“For those in power, that was a terrible glimpse into the reality of how irrelevant much of what they do has become”
Another big moment took place in 1955 when Rosa Parks courageously refused to give up her seat on a bus in Montgomery, Ala. Many other events, big and small, changed the nation’s attitudes on racial issues in the decades leading up to King’s most famous speech. But it had little impact on official Washington until the march forced the politicians to pay attention.
The progressive economic message of the original March on Washington isn’t what captured the hearts of Americans.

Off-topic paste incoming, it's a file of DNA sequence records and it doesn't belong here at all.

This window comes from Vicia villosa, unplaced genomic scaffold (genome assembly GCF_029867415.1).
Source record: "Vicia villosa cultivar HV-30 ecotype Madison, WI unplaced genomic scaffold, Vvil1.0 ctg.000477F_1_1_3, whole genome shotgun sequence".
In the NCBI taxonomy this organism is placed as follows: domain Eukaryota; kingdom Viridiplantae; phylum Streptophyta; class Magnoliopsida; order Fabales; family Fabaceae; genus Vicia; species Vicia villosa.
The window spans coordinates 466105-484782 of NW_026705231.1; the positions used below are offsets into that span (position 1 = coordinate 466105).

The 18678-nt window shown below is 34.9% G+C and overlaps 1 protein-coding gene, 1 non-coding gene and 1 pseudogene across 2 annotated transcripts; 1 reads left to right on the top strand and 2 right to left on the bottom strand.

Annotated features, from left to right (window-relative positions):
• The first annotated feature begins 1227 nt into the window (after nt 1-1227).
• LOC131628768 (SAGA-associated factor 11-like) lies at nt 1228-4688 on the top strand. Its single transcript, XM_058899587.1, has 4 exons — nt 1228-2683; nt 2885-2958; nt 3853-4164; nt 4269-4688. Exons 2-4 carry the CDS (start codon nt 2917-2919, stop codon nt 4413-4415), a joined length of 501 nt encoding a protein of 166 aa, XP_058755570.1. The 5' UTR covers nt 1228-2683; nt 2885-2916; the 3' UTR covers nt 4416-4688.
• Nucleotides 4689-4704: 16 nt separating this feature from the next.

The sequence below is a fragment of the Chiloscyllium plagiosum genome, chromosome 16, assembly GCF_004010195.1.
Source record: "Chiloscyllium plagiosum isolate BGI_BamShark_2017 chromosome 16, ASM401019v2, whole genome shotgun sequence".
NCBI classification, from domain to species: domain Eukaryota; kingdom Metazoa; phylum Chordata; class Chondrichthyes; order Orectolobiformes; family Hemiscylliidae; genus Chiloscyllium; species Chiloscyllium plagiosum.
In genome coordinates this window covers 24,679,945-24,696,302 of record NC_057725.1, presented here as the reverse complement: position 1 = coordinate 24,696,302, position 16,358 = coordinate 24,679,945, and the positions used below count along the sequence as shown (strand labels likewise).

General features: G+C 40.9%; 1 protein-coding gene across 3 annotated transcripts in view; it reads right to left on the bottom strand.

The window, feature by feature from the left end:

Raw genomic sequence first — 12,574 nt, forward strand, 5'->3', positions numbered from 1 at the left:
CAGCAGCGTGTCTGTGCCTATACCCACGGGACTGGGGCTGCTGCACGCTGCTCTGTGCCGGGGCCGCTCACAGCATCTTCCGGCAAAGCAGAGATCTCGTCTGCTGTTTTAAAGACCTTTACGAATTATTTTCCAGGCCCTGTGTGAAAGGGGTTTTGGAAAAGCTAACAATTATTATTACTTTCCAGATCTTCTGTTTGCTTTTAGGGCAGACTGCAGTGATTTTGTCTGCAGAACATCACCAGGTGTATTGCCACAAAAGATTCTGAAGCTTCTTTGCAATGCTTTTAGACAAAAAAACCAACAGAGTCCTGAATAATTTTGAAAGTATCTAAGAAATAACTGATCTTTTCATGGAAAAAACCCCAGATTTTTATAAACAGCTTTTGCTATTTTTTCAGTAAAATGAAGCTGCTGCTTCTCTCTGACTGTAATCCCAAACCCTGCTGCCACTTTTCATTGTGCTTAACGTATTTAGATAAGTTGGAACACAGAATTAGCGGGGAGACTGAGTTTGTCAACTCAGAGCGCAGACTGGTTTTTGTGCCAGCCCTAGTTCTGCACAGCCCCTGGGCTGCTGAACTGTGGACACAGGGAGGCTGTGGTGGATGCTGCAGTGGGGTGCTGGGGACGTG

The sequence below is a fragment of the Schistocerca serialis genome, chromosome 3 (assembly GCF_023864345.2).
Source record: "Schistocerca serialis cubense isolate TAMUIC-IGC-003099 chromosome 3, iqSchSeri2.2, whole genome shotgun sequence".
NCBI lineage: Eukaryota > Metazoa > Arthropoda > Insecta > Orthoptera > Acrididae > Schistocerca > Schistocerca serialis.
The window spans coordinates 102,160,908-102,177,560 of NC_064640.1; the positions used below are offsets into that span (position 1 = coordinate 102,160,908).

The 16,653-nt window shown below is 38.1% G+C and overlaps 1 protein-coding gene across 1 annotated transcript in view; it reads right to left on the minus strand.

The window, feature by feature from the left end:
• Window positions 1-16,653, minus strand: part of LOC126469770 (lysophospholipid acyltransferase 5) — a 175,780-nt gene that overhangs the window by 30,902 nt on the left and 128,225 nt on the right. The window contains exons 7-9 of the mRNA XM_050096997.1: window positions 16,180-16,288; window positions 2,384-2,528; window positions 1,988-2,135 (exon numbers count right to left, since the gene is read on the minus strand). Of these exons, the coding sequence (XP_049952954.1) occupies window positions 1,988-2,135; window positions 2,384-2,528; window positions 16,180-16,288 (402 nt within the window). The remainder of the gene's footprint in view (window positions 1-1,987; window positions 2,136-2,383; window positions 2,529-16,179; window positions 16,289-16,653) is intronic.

By Jonah Goldberg
Amid the celebration of the 50th anniversary of the March on Washington, one complaint became almost a refrain: What about economic justice?
After all, the official title of the event was the March on Washington for Jobs and Freedom.
The line “I have a dream that my four little children will one day live in a nation where they will be judged not by the color of their skin, but by the content of their character” resides in the rhetorical pantheon with “Four score and seven years ago” and “We the People of the United States, in order to form a more perfect union.”
But in one of the fascinating ironies that make history so compelling, King didn’t plan to use the “I have a dream” line. His prepared remarks were winding down when gospel singer Mahalia Jackson shouted to him, “Tell them about the dream, Martin. Tell them about the dream!” — a passage she had heard from him previously.